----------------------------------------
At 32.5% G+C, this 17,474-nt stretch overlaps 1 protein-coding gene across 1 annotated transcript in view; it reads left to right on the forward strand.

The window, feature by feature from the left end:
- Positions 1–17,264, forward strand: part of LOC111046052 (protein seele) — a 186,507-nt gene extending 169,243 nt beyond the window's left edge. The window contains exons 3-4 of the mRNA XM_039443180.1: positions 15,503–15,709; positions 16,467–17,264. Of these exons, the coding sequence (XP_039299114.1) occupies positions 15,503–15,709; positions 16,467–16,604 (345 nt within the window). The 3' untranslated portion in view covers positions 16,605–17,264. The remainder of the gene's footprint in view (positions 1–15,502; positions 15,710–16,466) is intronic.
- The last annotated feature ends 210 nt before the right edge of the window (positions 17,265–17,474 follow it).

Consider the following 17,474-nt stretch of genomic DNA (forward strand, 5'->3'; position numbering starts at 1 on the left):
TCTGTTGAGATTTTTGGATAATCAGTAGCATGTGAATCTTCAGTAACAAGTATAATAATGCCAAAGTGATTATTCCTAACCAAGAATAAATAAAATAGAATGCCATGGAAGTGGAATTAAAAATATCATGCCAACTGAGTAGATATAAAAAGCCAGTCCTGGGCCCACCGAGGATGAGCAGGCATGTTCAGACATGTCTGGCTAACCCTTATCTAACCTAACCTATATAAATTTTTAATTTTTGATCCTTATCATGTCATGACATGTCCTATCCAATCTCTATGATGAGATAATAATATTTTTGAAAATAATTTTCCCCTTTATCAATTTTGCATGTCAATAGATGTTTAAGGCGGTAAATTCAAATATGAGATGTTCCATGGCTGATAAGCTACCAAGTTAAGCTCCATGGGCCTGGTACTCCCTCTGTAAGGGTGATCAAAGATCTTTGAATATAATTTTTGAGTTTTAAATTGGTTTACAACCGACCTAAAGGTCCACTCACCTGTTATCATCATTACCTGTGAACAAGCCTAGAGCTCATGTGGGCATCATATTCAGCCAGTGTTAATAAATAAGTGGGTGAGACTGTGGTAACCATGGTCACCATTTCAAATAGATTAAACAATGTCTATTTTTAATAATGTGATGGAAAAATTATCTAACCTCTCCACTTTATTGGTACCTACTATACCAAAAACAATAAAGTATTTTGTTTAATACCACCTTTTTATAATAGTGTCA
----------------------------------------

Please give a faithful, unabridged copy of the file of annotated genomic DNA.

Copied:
At 32.5% G+C, this 17,474-nt stretch overlaps 1 protein-coding gene across 1 annotated transcript in view; it reads left to right on the forward strand.

The window, feature by feature from the left end:
- Positions 1–17,264, forward strand: part of LOC111046052 (protein seele) — a 186,507-nt gene extending 169,243 nt beyond the window's left edge. The window contains exons 3-4 of the mRNA XM_039443180.1: positions 15,503–15,709; positions 16,467–17,264. Of these exons, the coding sequence (XP_039299114.1) occupies positions 15,503–15,709; positions 16,467–16,604 (345 nt within the window). The 3' untranslated portion in view covers positions 16,605–17,264. The remainder of the gene's footprint in view (positions 1–15,502; positions 15,710–16,466) is intronic.
- The last annotated feature ends 210 nt before the right edge of the window (positions 17,265–17,474 follow it).

Consider the following 17,474-nt stretch of genomic DNA (forward strand, 5'->3'; position numbering starts at 1 on the left):
TCTGTTGAGATTTTTGGATAATCAGTAGCATGTGAATCTTCAGTAACAAGTATAATAATGCCAAAGTGATTATTCCTAACCAAGAATAAATAAAATAGAATGCCATGGAAGTGGAATTAAAAATATCATGCCAACTGAGTAGATATAAAAAGCCAGTCCTGGGCCCACCGAGGATGAGCAGGCATGTTCAGACATGTCTGGCTAACCCTTATCTAACCTAACCTATATAAATTTTTAATTTTTGATCCTTATCATGTCATGACATGTCCTATCCAATCTCTATGATGAGATAATAATATTTTTGAAAATAATTTTCCCCTTTATCAATTTTGCATGTCAATAGATGTTTAAGGCGGTAAATTCAAATATGAGATGTTCCATGGCTGATAAGCTACCAAGTTAAGCTCCATGGGCCTGGTACTCCCTCTGTAAGGGTGATCAAAGATCTTTGAATATAATTTTTGAGTTTTAAATTGGTTTACAACCGACCTAAAGGTCCACTCACCTGTTATCATCATTACCTGTGAACAAGCCTAGAGCTCATGTGGGCATCATATTCAGCCAGTGTTAATAAATAAGTGGGTGAGACTGTGGTAACCATGGTCACCATTTCAAATAGATTAAACAATGTCTATTTTTAATAATGTGATGGAAAAATTATCTAACCTCTCCACTTTATTGGTACCTACTATACCAAAAACAATAAAGTATTTTGTTTAATACCACCTTTTTATAATAGTGTCA